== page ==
Wednesday, February 20, 2008

educational vouchers as Pell Grants

From Rabbi Avi Shafran at JewishWorldReview.com...

There are three distinct ways to look at school vouchers.

One is to regard them as a bogeyman threatening to destroy the American public educational system and undermine the sublime values that system instills in its students.

Call that the "teachers unions" approach.

The second is to regard them as a lifeline for poor parents, a means of allowing those without means to provide their children a chance to escape failing public schools.

That was President Bush's approach in his final State of the Union address, wherein he lauded the D.C. Opportunity Scholarship program Congress approved at the beginning of 2004. That enactment permitted more than 2600 of the poorest children in Washington, previously enrolled in the District's poorly performing public schools, to transfer to nonpublic schools, including religious ones, of their parents' choice.

The President went on to propose a "Pell Grants for Kids" initiative, intended to help children "trapped in failing public schools" attend private and religious schools, presumably along the lines of the D.C. program.

But the reference to Pell Grants — which provide need-based grants to low-income students for postsecondary education — was somewhat puzzling. Because the Pell Grant model applied to younger students would be a reflection of the third way of approaching school vouchers.

That would be to regard them as something more than a "next stop" after a child has been sentenced to wasted years — or worse — in a failing school. To regard them, instead, as the empowerment of a fundamental parental right: the right to educate one's children as one wishes them to be educated.

Pell Grants are not just for students in failing public colleges, but for all students whose families could not otherwise afford to continue their educations. The theory is straightforward: Wealthy students have access to quality higher education, poorer ones do not. Let government do what it can to level the playing field, allowing more young people who otherwise would end up in menial jobs (or worse) become accountants, scientists, doctors, lawyers or teachers themselves — and taxpayers.

The logic of allowing for more educational choice is even more compelling when it comes to the early years of educational careers, when children's minds and morals are molded by their school experiences. Even a plan like the D.C. initiative can only be accessed by parents after their child has languished in a failing school. And when that child has been released from his or her internment, perhaps even scarred by the experience, any siblings will have to do their own time before they, too, can qualify for a better educational environment....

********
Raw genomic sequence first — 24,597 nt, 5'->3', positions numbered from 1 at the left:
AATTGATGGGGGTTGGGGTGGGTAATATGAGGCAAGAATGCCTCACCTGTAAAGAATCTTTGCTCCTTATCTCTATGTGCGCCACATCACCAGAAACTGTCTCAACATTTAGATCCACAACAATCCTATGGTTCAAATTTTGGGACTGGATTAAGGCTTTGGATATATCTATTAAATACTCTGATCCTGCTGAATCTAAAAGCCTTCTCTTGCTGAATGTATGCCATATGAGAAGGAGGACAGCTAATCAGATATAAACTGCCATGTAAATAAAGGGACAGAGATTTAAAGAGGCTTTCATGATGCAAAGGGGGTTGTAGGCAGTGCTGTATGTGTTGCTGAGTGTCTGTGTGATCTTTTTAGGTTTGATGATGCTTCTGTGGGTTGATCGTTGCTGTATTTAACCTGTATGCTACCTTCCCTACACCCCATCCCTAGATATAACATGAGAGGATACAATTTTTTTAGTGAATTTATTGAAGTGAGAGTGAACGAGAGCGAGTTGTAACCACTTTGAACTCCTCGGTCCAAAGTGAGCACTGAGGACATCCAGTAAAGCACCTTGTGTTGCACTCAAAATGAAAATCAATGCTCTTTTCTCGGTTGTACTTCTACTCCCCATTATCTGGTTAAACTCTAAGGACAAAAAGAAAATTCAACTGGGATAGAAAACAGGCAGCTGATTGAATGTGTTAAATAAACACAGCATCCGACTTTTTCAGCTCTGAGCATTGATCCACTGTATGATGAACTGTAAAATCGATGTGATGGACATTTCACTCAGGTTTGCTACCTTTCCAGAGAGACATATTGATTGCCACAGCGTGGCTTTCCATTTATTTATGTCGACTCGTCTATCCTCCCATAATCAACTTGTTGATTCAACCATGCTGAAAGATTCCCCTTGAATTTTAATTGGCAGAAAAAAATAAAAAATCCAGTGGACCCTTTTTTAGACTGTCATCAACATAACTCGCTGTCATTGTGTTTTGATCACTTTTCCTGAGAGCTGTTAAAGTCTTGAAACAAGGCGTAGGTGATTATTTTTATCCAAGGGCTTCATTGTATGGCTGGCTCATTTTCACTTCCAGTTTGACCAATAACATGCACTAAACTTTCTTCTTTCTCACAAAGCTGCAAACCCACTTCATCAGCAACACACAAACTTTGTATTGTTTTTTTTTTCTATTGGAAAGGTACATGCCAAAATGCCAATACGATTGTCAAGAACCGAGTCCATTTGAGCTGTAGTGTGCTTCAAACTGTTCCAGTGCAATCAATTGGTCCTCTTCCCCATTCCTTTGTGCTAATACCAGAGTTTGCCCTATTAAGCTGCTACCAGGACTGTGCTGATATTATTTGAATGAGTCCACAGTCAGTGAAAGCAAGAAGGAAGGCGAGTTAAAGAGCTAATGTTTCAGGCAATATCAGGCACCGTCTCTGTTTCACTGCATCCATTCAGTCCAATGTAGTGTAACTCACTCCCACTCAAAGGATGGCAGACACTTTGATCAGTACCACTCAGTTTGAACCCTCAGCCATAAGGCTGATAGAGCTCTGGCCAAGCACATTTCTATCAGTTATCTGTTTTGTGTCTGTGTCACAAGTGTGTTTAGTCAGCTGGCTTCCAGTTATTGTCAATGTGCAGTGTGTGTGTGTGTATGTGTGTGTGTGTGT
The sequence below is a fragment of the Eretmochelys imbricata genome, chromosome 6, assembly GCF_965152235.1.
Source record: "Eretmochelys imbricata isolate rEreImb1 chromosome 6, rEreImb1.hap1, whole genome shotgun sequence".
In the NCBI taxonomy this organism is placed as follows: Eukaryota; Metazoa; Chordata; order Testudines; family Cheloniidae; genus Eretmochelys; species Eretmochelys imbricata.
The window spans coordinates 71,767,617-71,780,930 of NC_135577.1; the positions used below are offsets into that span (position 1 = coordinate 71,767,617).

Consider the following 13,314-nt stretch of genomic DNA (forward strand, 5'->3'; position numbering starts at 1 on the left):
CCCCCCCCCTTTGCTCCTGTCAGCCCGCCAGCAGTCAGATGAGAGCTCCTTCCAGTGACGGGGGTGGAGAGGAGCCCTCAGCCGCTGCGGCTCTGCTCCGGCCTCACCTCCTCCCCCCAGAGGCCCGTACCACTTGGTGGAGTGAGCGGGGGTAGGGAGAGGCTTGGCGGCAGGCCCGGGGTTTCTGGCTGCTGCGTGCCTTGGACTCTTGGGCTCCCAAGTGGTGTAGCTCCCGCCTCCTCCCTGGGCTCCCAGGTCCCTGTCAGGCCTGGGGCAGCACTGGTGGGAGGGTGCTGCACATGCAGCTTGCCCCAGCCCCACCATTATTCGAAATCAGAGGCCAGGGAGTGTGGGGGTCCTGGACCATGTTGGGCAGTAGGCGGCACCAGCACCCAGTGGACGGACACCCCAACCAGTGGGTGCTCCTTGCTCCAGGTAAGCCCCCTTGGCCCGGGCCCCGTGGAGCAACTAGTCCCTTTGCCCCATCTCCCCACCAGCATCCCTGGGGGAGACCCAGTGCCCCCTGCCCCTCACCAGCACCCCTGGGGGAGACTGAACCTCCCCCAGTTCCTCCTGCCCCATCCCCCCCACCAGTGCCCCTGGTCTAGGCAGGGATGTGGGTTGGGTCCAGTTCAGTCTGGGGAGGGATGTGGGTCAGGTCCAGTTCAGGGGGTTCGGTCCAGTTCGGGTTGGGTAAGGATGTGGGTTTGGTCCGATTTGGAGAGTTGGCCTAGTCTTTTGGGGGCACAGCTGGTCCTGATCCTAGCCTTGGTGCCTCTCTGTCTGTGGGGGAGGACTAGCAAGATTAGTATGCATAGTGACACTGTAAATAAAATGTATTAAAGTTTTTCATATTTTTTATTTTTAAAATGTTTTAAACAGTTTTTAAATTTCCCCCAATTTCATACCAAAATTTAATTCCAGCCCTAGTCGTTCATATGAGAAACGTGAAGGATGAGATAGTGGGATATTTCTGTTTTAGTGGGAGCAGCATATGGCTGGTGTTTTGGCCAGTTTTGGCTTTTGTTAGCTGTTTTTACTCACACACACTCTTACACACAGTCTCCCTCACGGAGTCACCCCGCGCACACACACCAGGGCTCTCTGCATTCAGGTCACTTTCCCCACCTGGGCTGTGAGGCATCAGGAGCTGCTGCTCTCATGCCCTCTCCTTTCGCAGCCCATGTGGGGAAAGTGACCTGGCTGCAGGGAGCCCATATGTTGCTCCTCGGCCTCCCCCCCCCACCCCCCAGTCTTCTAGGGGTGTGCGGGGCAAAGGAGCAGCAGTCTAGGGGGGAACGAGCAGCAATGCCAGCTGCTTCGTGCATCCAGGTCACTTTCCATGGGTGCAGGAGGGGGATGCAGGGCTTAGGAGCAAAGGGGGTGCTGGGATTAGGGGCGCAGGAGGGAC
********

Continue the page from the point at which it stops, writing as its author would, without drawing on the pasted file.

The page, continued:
Public school advocates — including those who enjoy the option of being able to afford private schools for their own children even while opposing governmental policies that would extend that option to those less financially fortunate — say no. But they are responding from fear. Unfounded fear, to boot. The public school system qua system will only benefit from true school choice. Were all American parents able to send their children to the schools of their choice, some individual public schools might indeed wither away from lack of interest. But that's just the fate of any inferior product in the face of competition. Choices, though, are always a boon to quality, and to the consumer. Public schools that do the job they are supposed to do will surely continue to thrive.

The constitutionality of vouchers once made for interesting legal debate, but the U.S. Supreme Court has determined that the concept of providing parents educational vouchers with which to guide their children's education does not violate the Constitution. So school choice is both logical and legal.

And compelling. There is straightforward justice in empowering parents to choose how their children are educated, to exercise what is perhaps, the most important civil right of all.

1 Comments:

At December 25, 2008 at 8:31 AM , Blogger Fairy said...

I got a grant from the federal government for $12,000 in financial aid, see how you can get one also at http://couponredeemer.com/federalgrants/

 

Post a Comment

Subscribe to Post Comments [Atom]

<< Home